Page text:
The dreaded imagery of the MDC being literally demolished by the President’s party arises from a similar political development 22 years ago when the then all-powerful Zanu-PF signed a unity pact in December 1987 with the then opposition PF-Zapu, which was led by veteran nationalist, Dr Joshua Nkomo, now late.

Nkomo was forced into the agreement in a quest for peace as the bloodshed of the Gukurahundi campaign ravaged rural Matabeleland, PF-Zapu’s power base. Nkomo died a disappointed and frustrated man 12 years later. Meanwhile Mugabe had tightened his grip on power while Zimbabwe was reduced to a de facto one-party state.

Addressing heads of government ministries in Masvingo Tuesday Tsvangirai said if any party was to be swallowed it had to be Zanu-PF.

“No one is going to swallow anyone and that is very clear,” said Tsvangirai. “I sometimes joke with President Mugabe that, ‘I hear that you want to swallow me’, and I am clear on that that no one is going to swallow someone.”

The Prime Minister said he was on a nationwide tour of the ten provinces to brief people on the objectives of the inclusive government.

“We want people to understand the inclusive government,” he said; “that it is provisional arrangement which reflects the ideals of all the political parties involved.

“It is not Mugabe’s government; neither is it Mutambara’s or mine. It should show the ideals of all the political parties.”

Tsvangirai said the current process of national healing and integration was one of the toughest challenges faced by the inclusive government. He said the exercise was challenging because it involved people who had lost relatives and friends.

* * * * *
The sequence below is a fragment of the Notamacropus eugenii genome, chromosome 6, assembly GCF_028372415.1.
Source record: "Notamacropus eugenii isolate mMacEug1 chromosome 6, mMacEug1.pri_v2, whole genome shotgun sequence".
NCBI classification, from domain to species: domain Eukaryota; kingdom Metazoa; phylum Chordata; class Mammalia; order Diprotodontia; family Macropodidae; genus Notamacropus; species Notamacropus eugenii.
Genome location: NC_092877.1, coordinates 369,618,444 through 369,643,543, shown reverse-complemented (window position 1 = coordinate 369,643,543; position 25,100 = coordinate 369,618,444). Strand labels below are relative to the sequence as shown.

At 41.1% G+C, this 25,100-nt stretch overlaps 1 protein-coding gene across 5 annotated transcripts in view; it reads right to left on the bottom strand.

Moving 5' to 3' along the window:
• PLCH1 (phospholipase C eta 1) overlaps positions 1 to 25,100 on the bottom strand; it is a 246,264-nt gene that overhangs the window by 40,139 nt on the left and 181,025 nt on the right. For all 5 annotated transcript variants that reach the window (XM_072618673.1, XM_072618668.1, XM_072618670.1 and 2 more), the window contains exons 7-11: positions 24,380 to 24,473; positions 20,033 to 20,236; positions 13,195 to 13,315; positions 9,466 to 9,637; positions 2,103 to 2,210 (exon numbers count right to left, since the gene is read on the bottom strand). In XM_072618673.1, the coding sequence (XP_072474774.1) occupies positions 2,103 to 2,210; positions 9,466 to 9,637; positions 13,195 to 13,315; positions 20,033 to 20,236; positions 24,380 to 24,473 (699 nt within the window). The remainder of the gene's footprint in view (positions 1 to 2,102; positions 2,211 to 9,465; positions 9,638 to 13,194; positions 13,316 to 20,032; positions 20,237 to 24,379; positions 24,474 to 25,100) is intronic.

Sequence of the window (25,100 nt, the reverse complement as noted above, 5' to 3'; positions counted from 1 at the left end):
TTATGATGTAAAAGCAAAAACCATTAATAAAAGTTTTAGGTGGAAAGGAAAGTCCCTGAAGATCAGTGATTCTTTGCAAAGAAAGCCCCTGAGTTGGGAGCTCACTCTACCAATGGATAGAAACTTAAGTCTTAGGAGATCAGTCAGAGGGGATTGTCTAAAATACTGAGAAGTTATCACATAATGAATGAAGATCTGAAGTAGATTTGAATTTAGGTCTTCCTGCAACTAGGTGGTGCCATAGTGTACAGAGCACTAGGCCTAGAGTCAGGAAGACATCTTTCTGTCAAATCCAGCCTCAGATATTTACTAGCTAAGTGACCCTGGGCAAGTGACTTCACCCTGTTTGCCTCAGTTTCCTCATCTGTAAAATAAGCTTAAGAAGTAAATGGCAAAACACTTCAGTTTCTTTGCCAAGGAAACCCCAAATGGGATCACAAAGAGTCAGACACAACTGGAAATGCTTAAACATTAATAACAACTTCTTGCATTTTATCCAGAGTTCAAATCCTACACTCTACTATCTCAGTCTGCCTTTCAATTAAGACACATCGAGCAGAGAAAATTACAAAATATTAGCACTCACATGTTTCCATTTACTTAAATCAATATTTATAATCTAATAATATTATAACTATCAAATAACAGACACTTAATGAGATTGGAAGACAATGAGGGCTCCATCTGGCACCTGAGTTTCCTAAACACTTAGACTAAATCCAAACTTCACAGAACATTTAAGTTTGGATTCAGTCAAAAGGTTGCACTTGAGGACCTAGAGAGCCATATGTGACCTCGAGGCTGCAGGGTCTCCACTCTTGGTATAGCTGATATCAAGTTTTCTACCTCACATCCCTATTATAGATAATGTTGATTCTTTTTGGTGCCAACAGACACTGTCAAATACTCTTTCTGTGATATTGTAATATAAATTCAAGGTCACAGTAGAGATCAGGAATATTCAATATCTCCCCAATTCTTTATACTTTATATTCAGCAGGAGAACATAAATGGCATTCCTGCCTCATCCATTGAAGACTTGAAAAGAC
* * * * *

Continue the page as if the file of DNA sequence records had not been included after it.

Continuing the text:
“This is not an easy process,” said Tsvangirai. “It is a very difficult one because it involves people who have lost relative and friends.

“Some people are saying let the perpetrators be prosecuted while others are talking of compensation but how do you deal with the victims? You cannot just ignore them.

“But as leaders we have to be very clear that Zimbabwe needs peace and there has to be peace. Gone are the days when Zimbabweans killed or maimed each other.”

Tsvangirai was accompanied by Gorden Moyo, minister in the Prime Minister’s office.

Turning to the issue of food security, Tsvangirai said the inclusive government had set as a priority the provision of inputs and other necessities to the small-scale farmers so that they can increase production.

He said about one million small-holders and small-scale farmers had been targeted as recipients of agricultural inputs so they could increase production.

“Malawi cannot produce more food than us,” he said. “Hence we have to make sure that small-scale farmers revert to their position in which they produced over 60 percent of the country’s food requirements.”

On the constitutional reform process, the Prime Minister said what mattered most was the substance of the product and its content, and not the process through which the constitution would be crafted.

Tsvangirai was responding to criticism by some civic organisations that the government-led constitutional reform process was flawed.

“What we have to ensure is that what the people want is reflected in the constitution,” he said.  “We want to make sure that the views of the people will carry the end of the day, and not the process.

“After all the constitution will be subjected to a referendum where people will have the chance to choose what they want.”

Some NGOs, including the mainstream MDC’s former allies, the Zimbabwe Congress of Trade Unions (ZCTU) and the Zimbabwe National Students Union (ZINASU) have said that they are embarking on a parallel constitutional reform process in protest against the government-led exercise. (Additional reporting: The Zimbabwe Times)